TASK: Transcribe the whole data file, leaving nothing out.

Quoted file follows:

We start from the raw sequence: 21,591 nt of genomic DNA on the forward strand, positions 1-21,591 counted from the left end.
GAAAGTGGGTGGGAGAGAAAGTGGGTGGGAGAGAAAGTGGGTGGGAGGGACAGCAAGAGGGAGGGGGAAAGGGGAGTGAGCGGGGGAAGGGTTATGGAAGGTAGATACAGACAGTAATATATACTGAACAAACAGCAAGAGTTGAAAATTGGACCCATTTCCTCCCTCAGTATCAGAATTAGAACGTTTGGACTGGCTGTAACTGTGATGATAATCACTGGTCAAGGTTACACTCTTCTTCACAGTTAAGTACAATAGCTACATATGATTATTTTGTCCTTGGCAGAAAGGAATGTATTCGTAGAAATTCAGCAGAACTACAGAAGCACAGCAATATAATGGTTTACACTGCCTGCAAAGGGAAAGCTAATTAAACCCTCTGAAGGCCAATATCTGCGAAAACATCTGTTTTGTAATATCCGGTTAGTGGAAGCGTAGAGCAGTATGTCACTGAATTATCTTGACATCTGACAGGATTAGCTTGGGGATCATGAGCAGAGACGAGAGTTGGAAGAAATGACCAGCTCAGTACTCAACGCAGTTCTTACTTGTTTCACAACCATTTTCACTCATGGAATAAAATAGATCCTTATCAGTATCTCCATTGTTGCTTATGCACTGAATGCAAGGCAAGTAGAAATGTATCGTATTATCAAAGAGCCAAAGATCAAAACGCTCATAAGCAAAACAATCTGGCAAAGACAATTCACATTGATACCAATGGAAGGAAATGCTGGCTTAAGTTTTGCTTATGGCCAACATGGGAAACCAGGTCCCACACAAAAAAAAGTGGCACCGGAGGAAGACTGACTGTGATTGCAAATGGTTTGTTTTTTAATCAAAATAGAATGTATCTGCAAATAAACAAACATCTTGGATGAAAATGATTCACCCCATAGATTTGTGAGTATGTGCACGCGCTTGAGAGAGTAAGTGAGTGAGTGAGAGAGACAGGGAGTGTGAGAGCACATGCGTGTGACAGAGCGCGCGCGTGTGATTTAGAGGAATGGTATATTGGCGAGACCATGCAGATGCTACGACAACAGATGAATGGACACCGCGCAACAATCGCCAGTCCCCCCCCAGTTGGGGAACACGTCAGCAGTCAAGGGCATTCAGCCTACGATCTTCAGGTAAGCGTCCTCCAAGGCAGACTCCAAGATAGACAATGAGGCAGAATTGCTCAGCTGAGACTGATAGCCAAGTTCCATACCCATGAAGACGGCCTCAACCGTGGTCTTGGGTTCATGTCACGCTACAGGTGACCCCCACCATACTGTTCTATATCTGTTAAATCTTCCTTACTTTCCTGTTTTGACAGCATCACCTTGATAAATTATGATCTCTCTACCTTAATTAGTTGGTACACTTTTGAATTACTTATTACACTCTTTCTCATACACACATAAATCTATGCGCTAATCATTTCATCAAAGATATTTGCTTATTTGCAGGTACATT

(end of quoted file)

We start from the raw sequence: 21,591 nt of genomic DNA on the forward strand, positions 1-21,591 counted from the left end.
GAAAGTGGGTGGGAGAGAAAGTGGGTGGGAGAGAAAGTGGGTGGGAGGGACAGCAAGAGGGAGGGGGAAAGGGGAGTGAGCGGGGGAAGGGTTATGGAAGGTAGATACAGACAGTAATATATACTGAACAAACAGCAAGAGTTGAAAATTGGACCCATTTCCTCCCTCAGTATCAGAATTAGAACGTTTGGACTGGCTGTAACTGTGATGATAATCACTGGTCAAGGTTACACTCTTCTTCACAGTTAAGTACAATAGCTACATATGATTATTTTGTCCTTGGCAGAAAGGAATGTATTCGTAGAAATTCAGCAGAACTACAGAAGCACAGCAATATAATGGTTTACACTGCCTGCAAAGGGAAAGCTAATTAAACCCTCTGAAGGCCAATATCTGCGAAAACATCTGTTTTGTAATATCCGGTTAGTGGAAGCGTAGAGCAGTATGTCACTGAATTATCTTGACATCTGACAGGATTAGCTTGGGGATCATGAGCAGAGACGAGAGTTGGAAGAAATGACCAGCTCAGTACTCAACGCAGTTCTTACTTGTTTCACAACCATTTTCACTCATGGAATAAAATAGATCCTTATCAGTATCTCCATTGTTGCTTATGCACTGAATGCAAGGCAAGTAGAAATGTATCGTATTATCAAAGAGCCAAAGATCAAAACGCTCATAAGCAAAACAATCTGGCAAAGACAATTCACATTGATACCAATGGAAGGAAATGCTGGCTTAAGTTTTGCTTATGGCCAACATGGGAAACCAGGTCCCACACAAAAAAAAGTGGCACCGGAGGAAGACTGACTGTGATTGCAAATGGTTTGTTTTTTAATCAAAATAGAATGTATCTGCAAATAAACAAACATCTTGGATGAAAATGATTCACCCCATAGATTTGTGAGTATGTGCACGCGCTTGAGAGAGTAAGTGAGTGAGTGAGAGAGACAGGGAGTGTGAGAGCACATGCGTGTGACAGAGCGCGCGCGTGTGATTTAGAGGAATGGTATATTGGCGAGACCATGCAGATGCTACGACAACAGATGAATGGACACCGCGCAACAATCGCCAGTCCCCCCCCAGTTGGGGAACACGTCAGCAGTCAAGGGCATTCAGCCTACGATCTTCAGGTAAGCGTCCTCCAAGGCAGACTCCAAGATAGACAATGAGGCAGAATTGCTCAGCTGAGACTGATAGCCAAGTTCCATACCCATGAAGACGGCCTCAACCGTGGTCTTGGGTTCATGTCACGCTACAGGTGACCCCCACCATACTGTTCTATATCTGTTAAATCTTCCTTACTTTCCTGTTTTGACAGCATCACCTTGATAAATTATGATCTCTCTACCTTAATTAGTTGGTACACTTTTGAATTACTTATTACACTCTTTCTCATACACACATAAATCTATGCGCTAATCATTTCATCAAAGATATTTGCTTATTTGCAGGTACATT